Narrating her ordeal to The Zimbabwean, Magocha, who worked as a relief teacher in rural Buhera, says it all started when she fell in love with Richard Maruza from Chiendambuya in Rusape. After a short period of dating, she was a victim of forced sex and fell pregnant.
Maruza accepted responsibility and married her. But from the start, her mother-in-law did not like her and subject Magocha to mental, physical and emotional abuse. She insisted that Magocha stop going to work and live with her at their rural homestead, while her husband spent most of his time away at work in Rusape.
‘‘Apart from the insults she regularly subjected me to, my mother-in-law forced me to work in the fields for long periods, in spite of my pregnancy. She often reminded me that I had not come to her home for a holiday and called me a prostitute.
‘‘My life was a nightmare and I would spend whole nights crying. I do not know what I had done to deserve such treatment. Immediately after giving birth, I became unstable, irritable and violent. The rest is history,’’ Magocha said.
When neighbours noticed her changed behaviour, they concluded that she had cerebral malaria and took her to Mutare General Hospital where she was admitted and later transferred to the psychiatric unit because of her mental instability.
‘‘The nurses would tie my hands to subdue me so that I could breastfeed the baby. My child had become a victim for sins she did not commit, and I will never forgive my mother-in-law,’’ added Magocha. Even though she successfully applied for child support from the civil court, Magocha’s husband has changed jobs and she cannot trace him and is struggling to fend for her kid.
To make matters worse, her husband threw her out of the home because of the illness, and she has since gone back to her parents’ home. Magocha’s story represents the harrowing experience of thousands of local women who suffer, sometimes silently, due to domestic and other forms of violence.
According to Bianca Tolboom, the nursing coordinator at Edith Opperman Polyclinic in Mbare run by Medecins Sans Frontiers, about 30 % of women in the 15-49 years age group have experienced violence of some sort. About 22 % experience violent sex in their first lovemaking encounter.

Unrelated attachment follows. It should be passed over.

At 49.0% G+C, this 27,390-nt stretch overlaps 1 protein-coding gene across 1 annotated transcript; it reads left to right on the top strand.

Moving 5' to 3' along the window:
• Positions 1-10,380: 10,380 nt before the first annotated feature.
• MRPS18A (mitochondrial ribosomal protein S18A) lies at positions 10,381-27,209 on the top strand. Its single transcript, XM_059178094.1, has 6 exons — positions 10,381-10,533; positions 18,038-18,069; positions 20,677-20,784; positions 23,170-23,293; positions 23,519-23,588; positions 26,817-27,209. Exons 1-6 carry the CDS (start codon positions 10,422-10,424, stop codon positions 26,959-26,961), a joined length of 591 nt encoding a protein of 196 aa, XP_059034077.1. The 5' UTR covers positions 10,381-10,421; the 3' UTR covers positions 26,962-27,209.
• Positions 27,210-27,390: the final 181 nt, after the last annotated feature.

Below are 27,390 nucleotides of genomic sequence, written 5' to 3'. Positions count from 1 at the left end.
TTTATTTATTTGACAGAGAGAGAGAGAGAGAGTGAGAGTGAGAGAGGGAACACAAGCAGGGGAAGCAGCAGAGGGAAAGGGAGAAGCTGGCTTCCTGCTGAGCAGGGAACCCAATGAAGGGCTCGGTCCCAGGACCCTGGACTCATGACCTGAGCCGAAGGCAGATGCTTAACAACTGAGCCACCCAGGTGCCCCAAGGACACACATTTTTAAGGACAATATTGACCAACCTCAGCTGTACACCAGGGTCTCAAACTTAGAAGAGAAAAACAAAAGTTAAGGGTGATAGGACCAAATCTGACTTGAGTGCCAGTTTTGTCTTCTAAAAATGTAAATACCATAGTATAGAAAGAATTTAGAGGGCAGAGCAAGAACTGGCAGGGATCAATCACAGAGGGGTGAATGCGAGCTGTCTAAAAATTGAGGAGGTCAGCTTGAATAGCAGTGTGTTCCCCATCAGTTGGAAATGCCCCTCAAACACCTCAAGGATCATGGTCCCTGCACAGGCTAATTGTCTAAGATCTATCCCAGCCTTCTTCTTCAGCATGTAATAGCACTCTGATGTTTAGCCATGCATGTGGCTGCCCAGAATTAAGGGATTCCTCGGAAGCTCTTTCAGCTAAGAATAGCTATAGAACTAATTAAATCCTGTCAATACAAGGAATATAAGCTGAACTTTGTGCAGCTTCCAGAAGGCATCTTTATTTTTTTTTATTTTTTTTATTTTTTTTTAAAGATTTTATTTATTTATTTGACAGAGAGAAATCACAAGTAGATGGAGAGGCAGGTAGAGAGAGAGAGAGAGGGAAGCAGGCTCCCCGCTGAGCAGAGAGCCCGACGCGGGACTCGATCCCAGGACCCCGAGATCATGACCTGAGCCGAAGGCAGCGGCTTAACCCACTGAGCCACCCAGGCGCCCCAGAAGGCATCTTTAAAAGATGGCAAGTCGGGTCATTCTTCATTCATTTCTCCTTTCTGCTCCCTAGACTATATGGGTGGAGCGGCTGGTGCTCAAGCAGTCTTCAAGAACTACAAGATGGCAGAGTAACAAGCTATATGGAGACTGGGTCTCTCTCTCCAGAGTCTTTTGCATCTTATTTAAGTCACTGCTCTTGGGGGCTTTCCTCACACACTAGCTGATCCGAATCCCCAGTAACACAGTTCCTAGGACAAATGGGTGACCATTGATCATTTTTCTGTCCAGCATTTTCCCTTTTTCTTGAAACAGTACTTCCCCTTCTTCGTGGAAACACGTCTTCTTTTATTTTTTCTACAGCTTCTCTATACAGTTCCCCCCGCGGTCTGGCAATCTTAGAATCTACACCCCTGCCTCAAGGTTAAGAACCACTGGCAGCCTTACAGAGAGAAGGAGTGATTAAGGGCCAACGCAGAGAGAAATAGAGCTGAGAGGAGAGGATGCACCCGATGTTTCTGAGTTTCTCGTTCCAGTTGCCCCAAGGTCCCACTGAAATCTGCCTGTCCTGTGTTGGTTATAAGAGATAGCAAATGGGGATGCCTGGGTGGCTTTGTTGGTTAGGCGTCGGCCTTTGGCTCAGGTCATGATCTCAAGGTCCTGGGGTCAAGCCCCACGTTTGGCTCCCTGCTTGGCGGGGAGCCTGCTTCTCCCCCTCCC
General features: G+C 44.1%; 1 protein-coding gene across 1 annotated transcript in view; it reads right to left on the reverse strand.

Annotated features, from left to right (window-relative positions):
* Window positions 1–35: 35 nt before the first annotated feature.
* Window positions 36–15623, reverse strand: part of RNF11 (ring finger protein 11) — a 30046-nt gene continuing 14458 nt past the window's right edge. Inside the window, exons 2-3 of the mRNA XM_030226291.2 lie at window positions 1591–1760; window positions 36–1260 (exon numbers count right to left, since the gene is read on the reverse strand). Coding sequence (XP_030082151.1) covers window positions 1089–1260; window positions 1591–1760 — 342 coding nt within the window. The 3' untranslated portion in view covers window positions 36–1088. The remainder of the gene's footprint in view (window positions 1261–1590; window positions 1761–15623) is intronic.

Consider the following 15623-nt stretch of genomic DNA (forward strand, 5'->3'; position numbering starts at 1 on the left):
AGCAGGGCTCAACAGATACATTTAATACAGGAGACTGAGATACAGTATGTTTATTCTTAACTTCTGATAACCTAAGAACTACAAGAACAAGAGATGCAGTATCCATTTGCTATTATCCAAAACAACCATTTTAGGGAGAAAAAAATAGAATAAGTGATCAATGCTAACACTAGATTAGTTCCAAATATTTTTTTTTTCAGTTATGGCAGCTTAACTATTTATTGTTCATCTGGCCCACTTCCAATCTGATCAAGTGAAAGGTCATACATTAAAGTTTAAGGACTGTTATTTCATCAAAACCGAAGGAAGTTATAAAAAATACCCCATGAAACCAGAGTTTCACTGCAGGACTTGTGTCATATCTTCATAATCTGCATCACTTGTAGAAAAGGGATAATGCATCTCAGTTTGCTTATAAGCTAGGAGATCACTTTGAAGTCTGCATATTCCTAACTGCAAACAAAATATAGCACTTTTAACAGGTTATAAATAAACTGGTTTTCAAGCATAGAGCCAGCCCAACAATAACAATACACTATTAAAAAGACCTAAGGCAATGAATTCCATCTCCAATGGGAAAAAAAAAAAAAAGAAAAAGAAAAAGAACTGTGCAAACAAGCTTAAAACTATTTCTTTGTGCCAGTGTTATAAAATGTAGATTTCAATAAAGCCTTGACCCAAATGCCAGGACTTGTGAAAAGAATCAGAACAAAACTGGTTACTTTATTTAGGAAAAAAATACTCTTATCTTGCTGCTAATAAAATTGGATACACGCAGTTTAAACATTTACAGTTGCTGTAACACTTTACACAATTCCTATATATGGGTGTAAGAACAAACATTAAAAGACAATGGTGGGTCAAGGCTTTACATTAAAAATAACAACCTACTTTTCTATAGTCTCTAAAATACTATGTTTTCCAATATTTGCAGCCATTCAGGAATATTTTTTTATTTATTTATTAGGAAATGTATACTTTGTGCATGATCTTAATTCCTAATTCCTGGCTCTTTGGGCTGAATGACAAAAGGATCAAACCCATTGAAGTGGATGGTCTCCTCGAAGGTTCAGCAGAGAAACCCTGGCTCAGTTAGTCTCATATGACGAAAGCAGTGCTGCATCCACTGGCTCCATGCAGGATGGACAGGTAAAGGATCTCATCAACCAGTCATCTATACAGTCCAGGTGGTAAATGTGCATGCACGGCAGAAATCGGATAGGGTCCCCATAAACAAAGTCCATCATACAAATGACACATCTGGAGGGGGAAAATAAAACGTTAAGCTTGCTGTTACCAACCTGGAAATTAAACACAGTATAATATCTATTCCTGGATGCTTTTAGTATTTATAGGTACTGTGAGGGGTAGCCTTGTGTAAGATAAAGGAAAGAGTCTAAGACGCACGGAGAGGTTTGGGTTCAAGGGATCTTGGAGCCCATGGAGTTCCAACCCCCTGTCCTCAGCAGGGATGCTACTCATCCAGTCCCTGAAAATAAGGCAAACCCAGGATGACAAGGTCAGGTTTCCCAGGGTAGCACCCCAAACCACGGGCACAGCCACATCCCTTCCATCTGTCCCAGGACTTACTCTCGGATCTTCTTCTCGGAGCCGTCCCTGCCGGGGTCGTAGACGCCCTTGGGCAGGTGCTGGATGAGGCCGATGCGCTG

In 2006, Zimbabwe passed the The Domestic Violence Act that gave hope to vulnerable women and to some extent men. While there are cases of married women reporting their abusers to the police, many still choose to remain silent because they fear that causing the arrest of their husbands can worsen their situation.
‘‘When I reported my husband to the police and he was detained for four days, I doubted the wisdom of doing that because he took with him all the money and we had to borrow from neighbours. Even though they helped me, my neighbours were laughing behind my back, saying I got what I deserved. I had to withdraw the case but since his return, my husband hardly talks to me.
He told me he would never lay his hands on me but he informed me that he is taking a second wife,’’ said Tabeth Marima from Rusape.
The Deputy Minister of Justice, Obert Gutu, has urged his ministry to work with line ministries like the Ministry of Women Affairs, Gender and Community Development in the fight against gender based violence.
He has also called on stakeholders to craft policies that protect women’s rights and promote the development of grassroots women.Post published in: News